The use of weak estimators to achieve language detection and tracking in multilingual documents
This paper deals with the problems of language detection and tracking in multilingual online short word-of-mouth (WoM) discussions. This problem is particularly unusual and difficult from a pattern recognition perspective because, in these discussions, the participants and content involve the opinions of users from all over the world. The nature of these discussions, consisting of multiple topics in different languages, presents us with a problem of finding training and classification strategies when the class-conditional distributions are nonstationary. The difficulties in solving the problem are many-fold. First of all, the analyst has no knowledge of when one language stops and when the next starts. Further, the features which one uses for any one language (for example, the n-grams) will not be valid to recognize another. Finally, and most importantly, in most real-life applications, such as in WoM, the fragments of text available before the switching, are so small that it renders any meaningful classification using traditional estimation methods almost futile. Earlier, the authors [B. J. Oommen and L. Rueda, Patt. Recogn. 39(1) (2006) 328-341.] had recommended that for a variety of problems, the use of strong estimators (i.e. estimators that converge with probability 1) is sub-optimal. In this vein, we propose to solve the current problem using novel estimators that are pertinent for nonstationary environments. The classification results obtained for various data sets which involve as many as eight languages demonstrates that our proposed methodology is both powerful and efficient.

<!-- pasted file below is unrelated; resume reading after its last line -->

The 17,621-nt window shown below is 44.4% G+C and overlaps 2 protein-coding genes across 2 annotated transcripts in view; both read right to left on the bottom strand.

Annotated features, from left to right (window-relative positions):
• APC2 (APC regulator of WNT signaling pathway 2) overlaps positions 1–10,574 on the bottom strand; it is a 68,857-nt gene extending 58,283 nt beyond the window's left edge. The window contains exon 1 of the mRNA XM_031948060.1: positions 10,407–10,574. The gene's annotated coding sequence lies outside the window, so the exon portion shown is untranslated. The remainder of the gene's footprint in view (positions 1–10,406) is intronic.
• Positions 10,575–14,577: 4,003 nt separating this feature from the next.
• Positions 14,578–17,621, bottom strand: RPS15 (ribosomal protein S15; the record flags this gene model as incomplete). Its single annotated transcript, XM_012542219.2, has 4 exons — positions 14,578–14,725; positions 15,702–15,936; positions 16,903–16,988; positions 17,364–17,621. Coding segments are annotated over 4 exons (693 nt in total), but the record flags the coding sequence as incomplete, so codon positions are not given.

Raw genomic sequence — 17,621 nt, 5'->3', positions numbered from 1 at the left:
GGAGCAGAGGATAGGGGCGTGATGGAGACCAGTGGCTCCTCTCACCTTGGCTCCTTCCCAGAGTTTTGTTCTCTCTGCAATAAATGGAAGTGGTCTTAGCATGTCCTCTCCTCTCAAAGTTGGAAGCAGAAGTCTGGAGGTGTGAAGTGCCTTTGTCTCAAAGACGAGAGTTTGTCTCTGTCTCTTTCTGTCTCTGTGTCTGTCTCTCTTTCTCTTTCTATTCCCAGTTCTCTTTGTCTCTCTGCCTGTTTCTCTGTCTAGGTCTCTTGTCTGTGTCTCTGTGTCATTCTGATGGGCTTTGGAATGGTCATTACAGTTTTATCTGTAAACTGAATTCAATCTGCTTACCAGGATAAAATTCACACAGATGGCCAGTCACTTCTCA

|Keywords||Language detection, Tracking in multilingual documents, Weak estimators, Word-of-mouth (WoM) services|
|Journal||International Journal of Pattern Recognition and Artificial Intelligence|
Stensby, A. (Aleksander), Oommen, J, & Granmo, O.-C. (Ole-Christoffer). (2013). The use of weak estimators to achieve language detection and tracking in multilingual documents. International Journal of Pattern Recognition and Artificial Intelligence, 27(4). doi:10.1142/S0218001413500110